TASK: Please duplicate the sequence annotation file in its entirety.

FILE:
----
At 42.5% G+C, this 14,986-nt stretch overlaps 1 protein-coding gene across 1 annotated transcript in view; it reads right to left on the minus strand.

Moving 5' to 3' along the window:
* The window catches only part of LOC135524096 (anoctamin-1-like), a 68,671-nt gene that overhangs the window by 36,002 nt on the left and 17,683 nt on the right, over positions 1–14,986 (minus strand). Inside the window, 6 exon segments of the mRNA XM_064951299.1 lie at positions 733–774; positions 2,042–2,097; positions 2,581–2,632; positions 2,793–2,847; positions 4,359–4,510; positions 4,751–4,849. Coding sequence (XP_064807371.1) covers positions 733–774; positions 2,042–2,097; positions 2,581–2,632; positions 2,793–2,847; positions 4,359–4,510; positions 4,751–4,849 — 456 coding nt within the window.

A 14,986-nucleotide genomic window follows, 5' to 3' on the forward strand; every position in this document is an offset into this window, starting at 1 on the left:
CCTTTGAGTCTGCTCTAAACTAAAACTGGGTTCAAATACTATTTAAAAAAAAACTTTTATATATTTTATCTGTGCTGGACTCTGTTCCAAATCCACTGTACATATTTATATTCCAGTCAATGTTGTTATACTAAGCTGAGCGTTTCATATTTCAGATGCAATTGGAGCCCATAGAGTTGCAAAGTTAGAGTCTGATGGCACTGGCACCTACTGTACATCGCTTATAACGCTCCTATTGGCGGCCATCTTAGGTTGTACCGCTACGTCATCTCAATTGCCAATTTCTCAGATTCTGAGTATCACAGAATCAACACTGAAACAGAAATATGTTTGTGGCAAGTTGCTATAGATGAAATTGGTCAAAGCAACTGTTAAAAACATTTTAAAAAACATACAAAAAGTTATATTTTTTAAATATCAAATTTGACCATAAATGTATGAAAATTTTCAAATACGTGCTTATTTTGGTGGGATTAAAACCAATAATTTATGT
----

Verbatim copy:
At 42.5% G+C, this 14,986-nt stretch overlaps 1 protein-coding gene across 1 annotated transcript in view; it reads right to left on the minus strand.

Moving 5' to 3' along the window:
* The window catches only part of LOC135524096 (anoctamin-1-like), a 68,671-nt gene that overhangs the window by 36,002 nt on the left and 17,683 nt on the right, over positions 1–14,986 (minus strand). Inside the window, 6 exon segments of the mRNA XM_064951299.1 lie at positions 733–774; positions 2,042–2,097; positions 2,581–2,632; positions 2,793–2,847; positions 4,359–4,510; positions 4,751–4,849. Coding sequence (XP_064807371.1) covers positions 733–774; positions 2,042–2,097; positions 2,581–2,632; positions 2,793–2,847; positions 4,359–4,510; positions 4,751–4,849 — 456 coding nt within the window.

A 14,986-nucleotide genomic window follows, 5' to 3' on the forward strand; every position in this document is an offset into this window, starting at 1 on the left:
CCTTTGAGTCTGCTCTAAACTAAAACTGGGTTCAAATACTATTTAAAAAAAAACTTTTATATATTTTATCTGTGCTGGACTCTGTTCCAAATCCACTGTACATATTTATATTCCAGTCAATGTTGTTATACTAAGCTGAGCGTTTCATATTTCAGATGCAATTGGAGCCCATAGAGTTGCAAAGTTAGAGTCTGATGGCACTGGCACCTACTGTACATCGCTTATAACGCTCCTATTGGCGGCCATCTTAGGTTGTACCGCTACGTCATCTCAATTGCCAATTTCTCAGATTCTGAGTATCACAGAATCAACACTGAAACAGAAATATGTTTGTGGCAAGTTGCTATAGATGAAATTGGTCAAAGCAACTGTTAAAAACATTTTAAAAAACATACAAAAAGTTATATTTTTTAAATATCAAATTTGACCATAAATGTATGAAAATTTTCAAATACGTGCTTATTTTGGTGGGATTAAAACCAATAATTTATGT